Vientiane Times November 15, 2013
The Don Sahong Hydropower Project in southern Laos is surrounded by “myths” being perpetuated by people who don’t understand the details of the project, according to an international expert employed by the project developers.
The Don Sahong project will not flood an extensive area; it will not block the mainstream of the Mekong River; it will not significantly reduce the fertility of the river, nor will it block all fish migration or devastate the population of Irrawaddy dolphins, said the project’s Senior Environmental Manager Dr Peter Hawkins. Another myth is that environmental impacts cannot be mitigated when, in fact, they can by using other natural channels adjacent to the Hou Sahong where the dam will be built.
Dr Hawkins said many of the myths stem from a letter written by a group of scientists back in 2007, which contains outdated information and numerous inaccuracies. Information from the report has been repeated by anti-dam organisations and picked up by news media, which have added to the misperceptions.
He spoke to Vientiane Times during a site visit to the project this week. “A myth is something that many people believe but is not actually true. It’s wrong, it’s false,” he told local and international news media.
“These are modern myths,” Dr Hawkins said. “They come principally from a group of scientists who wrote open letters about the Don Sahong dam back in 2007. They made a number of statements which have been repeated by different environmental groups and then by newspapers.”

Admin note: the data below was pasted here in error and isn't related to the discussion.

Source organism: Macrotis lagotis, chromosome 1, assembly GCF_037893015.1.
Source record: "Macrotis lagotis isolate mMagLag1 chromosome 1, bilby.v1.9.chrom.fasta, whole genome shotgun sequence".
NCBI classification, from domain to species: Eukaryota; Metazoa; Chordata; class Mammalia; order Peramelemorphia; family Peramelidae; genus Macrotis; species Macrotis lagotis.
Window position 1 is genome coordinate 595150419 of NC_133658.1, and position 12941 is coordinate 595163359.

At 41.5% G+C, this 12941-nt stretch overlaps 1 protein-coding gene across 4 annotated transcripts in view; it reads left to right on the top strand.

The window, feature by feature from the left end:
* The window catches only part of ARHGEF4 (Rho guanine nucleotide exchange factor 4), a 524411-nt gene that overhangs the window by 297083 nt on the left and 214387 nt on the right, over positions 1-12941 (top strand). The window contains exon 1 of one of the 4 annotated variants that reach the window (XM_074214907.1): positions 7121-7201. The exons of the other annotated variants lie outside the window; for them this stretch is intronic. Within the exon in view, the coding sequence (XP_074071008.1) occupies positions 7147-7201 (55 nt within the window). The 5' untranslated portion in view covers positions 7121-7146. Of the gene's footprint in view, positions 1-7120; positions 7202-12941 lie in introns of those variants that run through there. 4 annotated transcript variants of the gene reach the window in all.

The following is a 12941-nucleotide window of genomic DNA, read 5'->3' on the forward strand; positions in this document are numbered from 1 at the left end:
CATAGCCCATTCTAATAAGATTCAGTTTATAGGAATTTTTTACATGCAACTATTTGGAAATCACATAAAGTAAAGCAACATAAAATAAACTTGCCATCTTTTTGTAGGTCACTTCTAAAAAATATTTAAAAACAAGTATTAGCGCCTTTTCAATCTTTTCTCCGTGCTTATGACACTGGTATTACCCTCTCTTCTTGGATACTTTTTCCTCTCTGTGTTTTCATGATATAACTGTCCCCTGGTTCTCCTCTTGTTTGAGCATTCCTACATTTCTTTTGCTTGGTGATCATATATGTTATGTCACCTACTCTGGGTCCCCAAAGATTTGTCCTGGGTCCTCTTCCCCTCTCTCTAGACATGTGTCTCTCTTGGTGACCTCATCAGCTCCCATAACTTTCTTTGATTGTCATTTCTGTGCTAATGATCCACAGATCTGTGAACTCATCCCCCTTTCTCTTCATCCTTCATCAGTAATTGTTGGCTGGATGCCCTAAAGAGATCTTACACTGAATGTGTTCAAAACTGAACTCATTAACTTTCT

“One of the statements that I want to challenge and correct, for example, is that the dam will flood an extensive area upstream. This is simply not true.”
Dr Hawkins said Don Sahong island is 5km long and the embankment is 3.5km long. The total additional land that will be flooded by the dam is 125 hectares, not kilometres. This is a very, very small footprint for the typical hydropower dam project on the Mekong.
“Another myth, and this has been repeated many times, is that the dam will devastate the endangered Irrawaddy dolphin. There is an isolated group of these dolphins, the most recent count is six, in a pool in Cambodia downstream of the project.”
“People say this dolphin is sensitive to silt and that we will drive them away. Anyone who knows the Mekong knows the silt concentration varies greatly over the period of a year. We plan to minimise the silt,” Dr Hawkins said.
Other myths, also false, are that the proposed Don Sahong dam will block the mainstream of the Mekong River; reduce the fertility of the Mekong delta; and block the passage of 70 percent of Mekong fish, he added.
“One of the reasons why these myths about the project are growing is because the correct information has not been available, but that has changed in the last month and a half. All of the environmental and engineering documents are now available on the Mekong River Commission website,” he said.
Meanwhile, Project Director Mr Yeong Chee Meng was very confident there would be minimal impact on the environment and said perhaps the only issue to be addressed was fish migration.
“After seven years of studies, we are very confident that it can be easily mitigated… as we have demonstrated in three of the fish passage trials we have done. We are committed to making sure that fish passage will be more than compensated by the new channels we will create,” he said.
Deputy Minister of Energy and Mines, Mr Viraphonh Viravong, said the Lao government vowed to build the dam in a responsible manner by hiring foreign experts. He said the government will ensure the project has no negative impacts downstream. If this is not the case people living upstream will be affected first.
Mr Viraphonh said the recent site visit was an example of how the Lao government has been open and forthright in inviting concerned parties to see the site, making information about the project available to them and answering all of their questions.